In animal experiments, neuroscientists typically assess the effectiveness of interventions by comparing the average response of groups of treated and untreated animals. While providing useful insights, focusing only on group effects risks overemphasis of small, statistically significant but physiologically unimportant differences. Such differences can be created by analytical variability or physiological within-individual variation, especially if the number of animals in each group is small enough that one or two outlier values can have considerable impact on the summary measures for the group. This article is protected by copyright. All rights reserved.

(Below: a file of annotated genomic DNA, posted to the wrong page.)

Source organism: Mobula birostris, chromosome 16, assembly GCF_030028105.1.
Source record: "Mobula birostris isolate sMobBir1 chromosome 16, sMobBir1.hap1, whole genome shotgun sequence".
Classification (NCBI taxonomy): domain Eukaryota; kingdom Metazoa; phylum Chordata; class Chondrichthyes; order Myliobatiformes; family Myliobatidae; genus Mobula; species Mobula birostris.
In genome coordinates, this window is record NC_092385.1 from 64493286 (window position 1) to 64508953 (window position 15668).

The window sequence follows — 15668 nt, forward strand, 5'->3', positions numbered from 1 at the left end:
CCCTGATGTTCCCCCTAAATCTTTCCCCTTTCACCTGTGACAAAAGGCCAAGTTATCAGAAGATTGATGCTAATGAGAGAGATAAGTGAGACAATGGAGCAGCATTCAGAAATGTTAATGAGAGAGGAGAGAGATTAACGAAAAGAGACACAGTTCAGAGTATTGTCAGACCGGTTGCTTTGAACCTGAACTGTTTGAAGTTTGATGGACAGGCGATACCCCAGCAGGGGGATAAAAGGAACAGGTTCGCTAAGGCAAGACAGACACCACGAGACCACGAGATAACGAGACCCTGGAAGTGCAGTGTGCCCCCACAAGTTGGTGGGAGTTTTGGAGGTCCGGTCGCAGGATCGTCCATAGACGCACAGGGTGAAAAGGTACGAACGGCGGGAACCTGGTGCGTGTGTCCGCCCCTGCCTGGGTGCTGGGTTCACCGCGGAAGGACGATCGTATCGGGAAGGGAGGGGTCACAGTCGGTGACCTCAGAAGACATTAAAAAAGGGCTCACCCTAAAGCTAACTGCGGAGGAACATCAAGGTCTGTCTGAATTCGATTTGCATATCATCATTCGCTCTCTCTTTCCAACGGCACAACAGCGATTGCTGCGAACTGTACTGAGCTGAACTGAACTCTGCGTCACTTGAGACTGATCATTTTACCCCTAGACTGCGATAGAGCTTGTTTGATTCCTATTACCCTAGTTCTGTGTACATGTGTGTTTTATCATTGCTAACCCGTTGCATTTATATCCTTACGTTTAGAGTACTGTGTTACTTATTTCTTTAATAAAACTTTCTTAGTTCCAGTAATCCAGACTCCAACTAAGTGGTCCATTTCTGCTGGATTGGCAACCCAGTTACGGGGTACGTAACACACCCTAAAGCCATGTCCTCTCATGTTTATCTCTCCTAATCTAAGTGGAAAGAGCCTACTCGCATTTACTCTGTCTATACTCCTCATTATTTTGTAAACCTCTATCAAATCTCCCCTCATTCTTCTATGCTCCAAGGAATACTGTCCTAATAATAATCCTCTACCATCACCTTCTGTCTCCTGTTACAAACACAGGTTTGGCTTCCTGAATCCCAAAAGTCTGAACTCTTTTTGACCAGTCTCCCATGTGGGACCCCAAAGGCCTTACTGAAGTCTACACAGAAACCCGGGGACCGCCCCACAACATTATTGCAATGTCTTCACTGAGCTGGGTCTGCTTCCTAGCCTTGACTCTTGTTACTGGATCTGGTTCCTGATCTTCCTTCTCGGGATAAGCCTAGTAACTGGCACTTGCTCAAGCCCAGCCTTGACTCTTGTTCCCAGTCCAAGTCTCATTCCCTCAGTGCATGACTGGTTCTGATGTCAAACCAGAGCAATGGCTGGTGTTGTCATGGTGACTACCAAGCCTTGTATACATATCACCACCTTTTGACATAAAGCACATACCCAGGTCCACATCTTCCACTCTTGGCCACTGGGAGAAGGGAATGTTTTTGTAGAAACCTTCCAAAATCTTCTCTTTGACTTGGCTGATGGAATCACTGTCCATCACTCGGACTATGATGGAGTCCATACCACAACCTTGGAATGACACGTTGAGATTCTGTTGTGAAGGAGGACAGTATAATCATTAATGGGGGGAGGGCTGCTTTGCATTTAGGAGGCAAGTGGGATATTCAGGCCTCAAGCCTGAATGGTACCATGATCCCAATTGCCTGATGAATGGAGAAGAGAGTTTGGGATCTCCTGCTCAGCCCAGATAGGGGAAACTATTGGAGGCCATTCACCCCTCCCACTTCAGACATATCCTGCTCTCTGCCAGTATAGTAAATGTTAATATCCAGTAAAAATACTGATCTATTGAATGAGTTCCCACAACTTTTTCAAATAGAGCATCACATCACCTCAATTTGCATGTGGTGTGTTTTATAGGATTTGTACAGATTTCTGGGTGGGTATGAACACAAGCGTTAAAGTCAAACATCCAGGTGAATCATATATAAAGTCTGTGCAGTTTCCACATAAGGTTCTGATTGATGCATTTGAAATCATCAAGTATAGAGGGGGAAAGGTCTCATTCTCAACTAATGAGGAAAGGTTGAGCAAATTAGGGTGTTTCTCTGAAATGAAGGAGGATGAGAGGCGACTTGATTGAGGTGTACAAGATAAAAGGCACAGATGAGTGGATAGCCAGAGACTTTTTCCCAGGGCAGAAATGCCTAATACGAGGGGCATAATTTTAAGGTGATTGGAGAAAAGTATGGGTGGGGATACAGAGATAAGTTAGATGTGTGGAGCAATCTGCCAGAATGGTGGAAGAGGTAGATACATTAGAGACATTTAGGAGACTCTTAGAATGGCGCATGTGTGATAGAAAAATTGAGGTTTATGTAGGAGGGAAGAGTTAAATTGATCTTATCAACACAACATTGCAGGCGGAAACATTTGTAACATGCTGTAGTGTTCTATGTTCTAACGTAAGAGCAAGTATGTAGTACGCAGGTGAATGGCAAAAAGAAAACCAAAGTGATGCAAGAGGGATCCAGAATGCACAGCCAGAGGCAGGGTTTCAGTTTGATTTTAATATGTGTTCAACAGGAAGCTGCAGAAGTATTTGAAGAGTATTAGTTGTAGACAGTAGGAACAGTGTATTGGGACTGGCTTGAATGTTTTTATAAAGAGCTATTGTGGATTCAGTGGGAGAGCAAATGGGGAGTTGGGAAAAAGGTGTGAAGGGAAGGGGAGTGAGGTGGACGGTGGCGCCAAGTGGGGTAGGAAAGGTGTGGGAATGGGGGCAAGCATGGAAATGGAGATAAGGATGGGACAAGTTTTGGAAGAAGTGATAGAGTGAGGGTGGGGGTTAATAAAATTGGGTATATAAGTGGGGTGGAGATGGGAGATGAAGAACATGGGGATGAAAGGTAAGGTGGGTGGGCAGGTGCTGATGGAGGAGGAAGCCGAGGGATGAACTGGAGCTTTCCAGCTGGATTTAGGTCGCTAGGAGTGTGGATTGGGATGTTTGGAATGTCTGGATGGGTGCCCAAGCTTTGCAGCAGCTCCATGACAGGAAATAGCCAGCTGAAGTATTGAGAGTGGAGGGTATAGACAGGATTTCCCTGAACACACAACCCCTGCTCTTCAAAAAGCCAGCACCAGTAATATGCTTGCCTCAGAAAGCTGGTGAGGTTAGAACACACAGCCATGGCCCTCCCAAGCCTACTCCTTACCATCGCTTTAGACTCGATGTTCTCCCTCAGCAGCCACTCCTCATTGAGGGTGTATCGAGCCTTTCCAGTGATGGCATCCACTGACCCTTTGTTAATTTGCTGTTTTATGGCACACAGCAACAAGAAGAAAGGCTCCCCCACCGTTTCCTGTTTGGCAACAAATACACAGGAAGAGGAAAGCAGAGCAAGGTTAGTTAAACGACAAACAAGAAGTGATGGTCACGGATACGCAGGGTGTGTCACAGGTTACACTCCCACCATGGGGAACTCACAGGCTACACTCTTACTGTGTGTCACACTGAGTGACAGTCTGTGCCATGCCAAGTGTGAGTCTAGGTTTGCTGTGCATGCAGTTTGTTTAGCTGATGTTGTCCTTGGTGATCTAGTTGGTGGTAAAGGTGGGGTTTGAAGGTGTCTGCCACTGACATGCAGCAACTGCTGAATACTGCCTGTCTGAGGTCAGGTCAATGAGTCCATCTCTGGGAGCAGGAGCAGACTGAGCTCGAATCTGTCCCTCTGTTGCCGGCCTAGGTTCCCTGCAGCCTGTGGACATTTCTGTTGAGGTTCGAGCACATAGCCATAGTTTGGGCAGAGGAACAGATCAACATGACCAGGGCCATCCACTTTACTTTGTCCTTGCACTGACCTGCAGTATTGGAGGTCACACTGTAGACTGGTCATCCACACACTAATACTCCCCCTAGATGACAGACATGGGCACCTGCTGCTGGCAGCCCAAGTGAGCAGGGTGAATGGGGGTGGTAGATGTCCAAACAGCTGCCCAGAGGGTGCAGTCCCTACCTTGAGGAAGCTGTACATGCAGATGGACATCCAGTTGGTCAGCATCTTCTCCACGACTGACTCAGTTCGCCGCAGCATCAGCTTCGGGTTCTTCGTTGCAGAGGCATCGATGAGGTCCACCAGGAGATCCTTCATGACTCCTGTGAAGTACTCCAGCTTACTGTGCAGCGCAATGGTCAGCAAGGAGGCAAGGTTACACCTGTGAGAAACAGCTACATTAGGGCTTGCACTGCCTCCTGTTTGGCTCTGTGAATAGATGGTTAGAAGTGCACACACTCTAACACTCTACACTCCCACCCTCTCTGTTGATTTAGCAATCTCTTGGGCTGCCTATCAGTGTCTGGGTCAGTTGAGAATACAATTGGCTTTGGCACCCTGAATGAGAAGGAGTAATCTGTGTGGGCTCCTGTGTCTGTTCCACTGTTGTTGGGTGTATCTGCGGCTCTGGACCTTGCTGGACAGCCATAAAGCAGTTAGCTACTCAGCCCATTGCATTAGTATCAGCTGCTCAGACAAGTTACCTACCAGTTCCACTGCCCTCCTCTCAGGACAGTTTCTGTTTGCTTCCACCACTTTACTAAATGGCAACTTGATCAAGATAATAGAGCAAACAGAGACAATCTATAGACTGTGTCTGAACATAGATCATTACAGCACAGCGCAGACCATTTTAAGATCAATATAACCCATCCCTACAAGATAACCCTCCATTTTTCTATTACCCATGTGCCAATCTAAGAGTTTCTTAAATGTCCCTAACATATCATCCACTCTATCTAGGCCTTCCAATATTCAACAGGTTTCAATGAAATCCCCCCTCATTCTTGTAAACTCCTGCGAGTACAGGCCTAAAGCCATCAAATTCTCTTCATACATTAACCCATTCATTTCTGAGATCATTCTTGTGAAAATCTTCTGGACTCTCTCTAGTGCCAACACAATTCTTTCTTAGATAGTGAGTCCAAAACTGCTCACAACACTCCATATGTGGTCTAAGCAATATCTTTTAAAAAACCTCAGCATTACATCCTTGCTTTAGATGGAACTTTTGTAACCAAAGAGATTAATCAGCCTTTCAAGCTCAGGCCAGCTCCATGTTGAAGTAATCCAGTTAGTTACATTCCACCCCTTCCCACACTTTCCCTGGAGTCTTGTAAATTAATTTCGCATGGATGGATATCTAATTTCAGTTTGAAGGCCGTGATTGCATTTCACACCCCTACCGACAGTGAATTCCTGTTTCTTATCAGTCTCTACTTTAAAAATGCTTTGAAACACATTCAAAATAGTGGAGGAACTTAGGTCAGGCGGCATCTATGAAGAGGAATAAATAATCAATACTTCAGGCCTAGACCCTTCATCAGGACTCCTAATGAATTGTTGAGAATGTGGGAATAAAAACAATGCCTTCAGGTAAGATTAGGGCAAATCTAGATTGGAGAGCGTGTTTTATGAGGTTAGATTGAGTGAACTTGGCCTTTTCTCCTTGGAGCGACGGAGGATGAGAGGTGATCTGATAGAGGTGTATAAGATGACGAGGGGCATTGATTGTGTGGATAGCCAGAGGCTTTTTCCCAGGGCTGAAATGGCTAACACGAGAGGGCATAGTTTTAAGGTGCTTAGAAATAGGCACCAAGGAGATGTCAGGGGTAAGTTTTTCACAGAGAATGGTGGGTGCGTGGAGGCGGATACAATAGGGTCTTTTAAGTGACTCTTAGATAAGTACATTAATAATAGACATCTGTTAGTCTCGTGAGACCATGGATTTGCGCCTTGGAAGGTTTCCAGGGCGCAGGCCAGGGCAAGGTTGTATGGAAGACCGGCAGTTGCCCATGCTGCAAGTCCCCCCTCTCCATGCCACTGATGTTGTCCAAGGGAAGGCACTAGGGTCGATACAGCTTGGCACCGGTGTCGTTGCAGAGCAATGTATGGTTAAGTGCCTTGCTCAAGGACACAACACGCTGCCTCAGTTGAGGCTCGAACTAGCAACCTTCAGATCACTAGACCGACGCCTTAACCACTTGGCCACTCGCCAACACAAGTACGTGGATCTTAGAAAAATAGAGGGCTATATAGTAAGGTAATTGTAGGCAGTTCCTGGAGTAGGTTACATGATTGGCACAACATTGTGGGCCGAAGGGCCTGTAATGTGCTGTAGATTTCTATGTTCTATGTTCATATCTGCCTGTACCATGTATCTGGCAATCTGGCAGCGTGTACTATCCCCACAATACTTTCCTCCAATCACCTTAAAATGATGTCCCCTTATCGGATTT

Original languageEnglish
JournalEuropean Journal of Neuroscience
Publication statusE-pub ahead of print - 29 Jan 2018


  • Journal Article

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